Dolphins are thought to be entertaining and playful, which they can be, but they are also extremely sexual creatures. Dolphin mating is a complicated anatomical puzzle that is thought to enhance social relationships and be a joyful experience, with females possessing feel-good nerves in their clitorises. Object carrying has been recorded as a sexual display in Amazon River dolphins (Inia geoffrensis), with objects ranging from plants to stones and dirt. However, a group of Bolivian river dolphins was recently seen getting strange with a predatory anaconda, which is possibly the most odd of them.
Researchers working in the Bolivian Amazonia’s Beni floodplains observed a group of Bolivian river dolphins (Inia boliviensis). They looked to be more active than usual, spending more time with their heads above water than usual, allowing the researchers to identify a Beni anaconda (Eunectes beniensis) in the jaws of three of the dolphins. The “passing game” of The Anaconda is regarded to be an example of object play, which occurs when animals engage with a living or dead thing. This is also common among marine dolphins, who will transfer anything from sea sponges to powerful puffer fish during play (anything to get high).
The dolphins’ exact reasons are difficult to infer, however, the authors of a paper about the finding published in Ecology note that they don’t believe the involuntary playmate was eaten. The researchers found another interesting finding after studying images taken during the match. They added, “Afterwards, we were able to see on the images that the adult males were sexually aroused when engaged in object play with the anaconda.”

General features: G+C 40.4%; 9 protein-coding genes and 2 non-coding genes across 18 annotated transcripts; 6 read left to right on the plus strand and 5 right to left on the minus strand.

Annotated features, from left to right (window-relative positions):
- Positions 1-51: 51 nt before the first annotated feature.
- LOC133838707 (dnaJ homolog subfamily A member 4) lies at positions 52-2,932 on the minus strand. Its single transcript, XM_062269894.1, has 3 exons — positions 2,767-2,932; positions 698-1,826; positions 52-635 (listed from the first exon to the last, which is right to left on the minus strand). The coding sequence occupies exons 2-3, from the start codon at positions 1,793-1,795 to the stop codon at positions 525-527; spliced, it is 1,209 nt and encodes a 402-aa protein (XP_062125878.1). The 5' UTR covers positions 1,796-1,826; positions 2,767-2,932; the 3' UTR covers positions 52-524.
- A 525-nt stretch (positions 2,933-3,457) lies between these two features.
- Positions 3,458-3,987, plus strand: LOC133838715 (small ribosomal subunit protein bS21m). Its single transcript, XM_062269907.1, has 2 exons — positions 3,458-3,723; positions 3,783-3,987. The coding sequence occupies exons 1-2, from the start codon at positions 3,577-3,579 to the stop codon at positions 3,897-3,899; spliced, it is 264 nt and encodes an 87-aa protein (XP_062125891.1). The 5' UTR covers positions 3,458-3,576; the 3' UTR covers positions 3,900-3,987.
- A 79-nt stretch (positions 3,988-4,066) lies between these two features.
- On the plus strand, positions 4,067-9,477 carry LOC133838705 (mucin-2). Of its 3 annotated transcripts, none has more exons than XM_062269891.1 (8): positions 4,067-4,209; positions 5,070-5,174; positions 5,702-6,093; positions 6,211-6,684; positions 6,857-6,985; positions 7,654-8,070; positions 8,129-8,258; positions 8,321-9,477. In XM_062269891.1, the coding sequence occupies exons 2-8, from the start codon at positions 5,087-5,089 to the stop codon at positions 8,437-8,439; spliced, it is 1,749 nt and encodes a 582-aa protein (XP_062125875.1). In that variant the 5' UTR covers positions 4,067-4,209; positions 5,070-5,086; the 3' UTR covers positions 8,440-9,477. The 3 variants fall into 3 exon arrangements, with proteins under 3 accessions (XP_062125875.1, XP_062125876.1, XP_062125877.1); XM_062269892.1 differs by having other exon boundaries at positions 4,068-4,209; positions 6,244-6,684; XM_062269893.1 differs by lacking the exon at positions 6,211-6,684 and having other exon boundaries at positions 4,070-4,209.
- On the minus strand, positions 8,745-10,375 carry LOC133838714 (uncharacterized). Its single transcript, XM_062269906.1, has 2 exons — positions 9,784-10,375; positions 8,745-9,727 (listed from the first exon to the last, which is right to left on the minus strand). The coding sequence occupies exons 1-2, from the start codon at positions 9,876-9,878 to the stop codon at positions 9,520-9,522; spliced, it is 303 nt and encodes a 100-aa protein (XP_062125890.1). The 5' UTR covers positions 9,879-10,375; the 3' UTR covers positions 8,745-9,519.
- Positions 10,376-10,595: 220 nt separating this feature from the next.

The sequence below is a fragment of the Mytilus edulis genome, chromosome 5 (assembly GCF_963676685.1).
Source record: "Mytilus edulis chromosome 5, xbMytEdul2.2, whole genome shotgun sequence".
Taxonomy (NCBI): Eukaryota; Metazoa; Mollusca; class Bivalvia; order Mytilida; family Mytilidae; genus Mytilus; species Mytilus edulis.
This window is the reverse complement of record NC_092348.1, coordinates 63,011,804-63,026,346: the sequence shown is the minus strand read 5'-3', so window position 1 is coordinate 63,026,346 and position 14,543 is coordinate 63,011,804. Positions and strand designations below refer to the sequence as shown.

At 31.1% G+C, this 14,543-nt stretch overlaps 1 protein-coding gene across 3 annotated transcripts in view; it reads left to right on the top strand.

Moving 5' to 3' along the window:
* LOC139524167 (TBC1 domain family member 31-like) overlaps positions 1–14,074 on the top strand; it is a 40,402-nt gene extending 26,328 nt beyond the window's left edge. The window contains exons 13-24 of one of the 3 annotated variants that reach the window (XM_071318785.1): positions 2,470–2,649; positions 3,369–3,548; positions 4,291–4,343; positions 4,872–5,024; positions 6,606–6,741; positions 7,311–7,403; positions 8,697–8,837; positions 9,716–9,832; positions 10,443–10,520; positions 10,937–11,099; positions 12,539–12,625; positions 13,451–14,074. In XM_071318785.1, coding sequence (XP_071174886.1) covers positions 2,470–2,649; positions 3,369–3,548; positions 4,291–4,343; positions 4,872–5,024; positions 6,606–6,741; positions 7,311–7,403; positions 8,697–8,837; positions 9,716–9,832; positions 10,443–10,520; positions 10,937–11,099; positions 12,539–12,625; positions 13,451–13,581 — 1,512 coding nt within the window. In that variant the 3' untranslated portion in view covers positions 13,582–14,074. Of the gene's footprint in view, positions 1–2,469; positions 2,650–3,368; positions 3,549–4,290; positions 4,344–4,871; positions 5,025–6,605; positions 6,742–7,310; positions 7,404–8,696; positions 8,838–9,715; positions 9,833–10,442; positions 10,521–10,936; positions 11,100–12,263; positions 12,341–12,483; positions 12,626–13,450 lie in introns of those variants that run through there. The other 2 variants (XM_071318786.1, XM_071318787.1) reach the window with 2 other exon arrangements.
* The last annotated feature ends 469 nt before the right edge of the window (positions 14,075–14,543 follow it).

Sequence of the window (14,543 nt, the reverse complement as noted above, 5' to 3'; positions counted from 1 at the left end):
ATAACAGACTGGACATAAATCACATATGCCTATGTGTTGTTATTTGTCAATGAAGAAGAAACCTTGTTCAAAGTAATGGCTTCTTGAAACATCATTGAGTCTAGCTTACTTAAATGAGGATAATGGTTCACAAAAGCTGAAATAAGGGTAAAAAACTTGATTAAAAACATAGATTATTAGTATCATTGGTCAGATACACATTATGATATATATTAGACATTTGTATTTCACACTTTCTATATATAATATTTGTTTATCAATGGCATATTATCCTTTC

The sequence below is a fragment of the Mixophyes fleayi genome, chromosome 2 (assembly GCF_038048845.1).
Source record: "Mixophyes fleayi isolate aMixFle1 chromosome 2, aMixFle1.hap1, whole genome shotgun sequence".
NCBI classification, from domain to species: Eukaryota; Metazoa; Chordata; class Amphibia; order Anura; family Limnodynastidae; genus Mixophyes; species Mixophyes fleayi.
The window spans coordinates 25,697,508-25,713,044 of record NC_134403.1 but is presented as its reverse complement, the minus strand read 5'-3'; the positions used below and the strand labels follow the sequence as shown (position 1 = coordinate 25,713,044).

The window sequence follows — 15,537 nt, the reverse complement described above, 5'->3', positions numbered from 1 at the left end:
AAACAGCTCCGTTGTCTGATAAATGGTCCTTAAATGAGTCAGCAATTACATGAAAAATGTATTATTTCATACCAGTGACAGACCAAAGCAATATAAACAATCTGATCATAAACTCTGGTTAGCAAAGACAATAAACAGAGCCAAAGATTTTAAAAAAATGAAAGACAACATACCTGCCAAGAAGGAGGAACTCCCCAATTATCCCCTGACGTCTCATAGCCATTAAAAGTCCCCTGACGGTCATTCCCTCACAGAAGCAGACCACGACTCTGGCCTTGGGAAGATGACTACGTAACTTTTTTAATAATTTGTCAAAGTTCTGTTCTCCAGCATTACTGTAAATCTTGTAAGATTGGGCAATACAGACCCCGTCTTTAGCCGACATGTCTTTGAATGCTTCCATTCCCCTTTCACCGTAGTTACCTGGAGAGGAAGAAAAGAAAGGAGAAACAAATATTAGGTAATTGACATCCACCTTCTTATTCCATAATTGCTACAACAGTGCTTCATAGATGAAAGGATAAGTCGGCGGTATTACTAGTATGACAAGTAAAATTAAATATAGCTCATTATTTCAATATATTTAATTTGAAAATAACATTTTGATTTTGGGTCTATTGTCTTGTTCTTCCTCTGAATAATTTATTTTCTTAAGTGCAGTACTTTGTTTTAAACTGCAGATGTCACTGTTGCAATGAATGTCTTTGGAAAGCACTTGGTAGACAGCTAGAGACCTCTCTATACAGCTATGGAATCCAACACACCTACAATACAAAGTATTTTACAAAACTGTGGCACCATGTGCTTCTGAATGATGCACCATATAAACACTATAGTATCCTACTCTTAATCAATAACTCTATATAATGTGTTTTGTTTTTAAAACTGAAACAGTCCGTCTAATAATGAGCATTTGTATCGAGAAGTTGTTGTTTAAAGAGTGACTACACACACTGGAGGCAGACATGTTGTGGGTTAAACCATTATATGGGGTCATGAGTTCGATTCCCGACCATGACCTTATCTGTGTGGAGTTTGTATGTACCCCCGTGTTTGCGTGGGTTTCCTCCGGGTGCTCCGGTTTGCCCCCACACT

Male-male sexual activities aren’t uncommon among dolphins, so it’s likely that the adults were already involved in something that the anaconda stumbled into. By rubbing up against the item “play,” the animals may have been able to satisfy some of their needs. Aside from some dolphin delight, it is improbable that the anaconda had a pleasant time once caught up in the activity. According to The New York Times, scientist and co-author, Dr. Steffen Reichle of the Noel Kempff Mercado Museum of Natural History in Bolivia remarked, “I don’t think the snake had a very pleasant time.”
The snake was reportedly passed around for at least seven minutes, during which time the researchers observed it to be motionless and mostly maintained underwater. They believe it died during the meeting since it didn’t appear to be a long-dead snake with no clear symptoms of bloating or floating. Undoubtedly perplexing, but also significant, since the researchers claim it is the first recorded encounter between a Bolivian river dolphin and a Beni anaconda, even though the snake would give it a score of 0/10 and refuse to “play” again.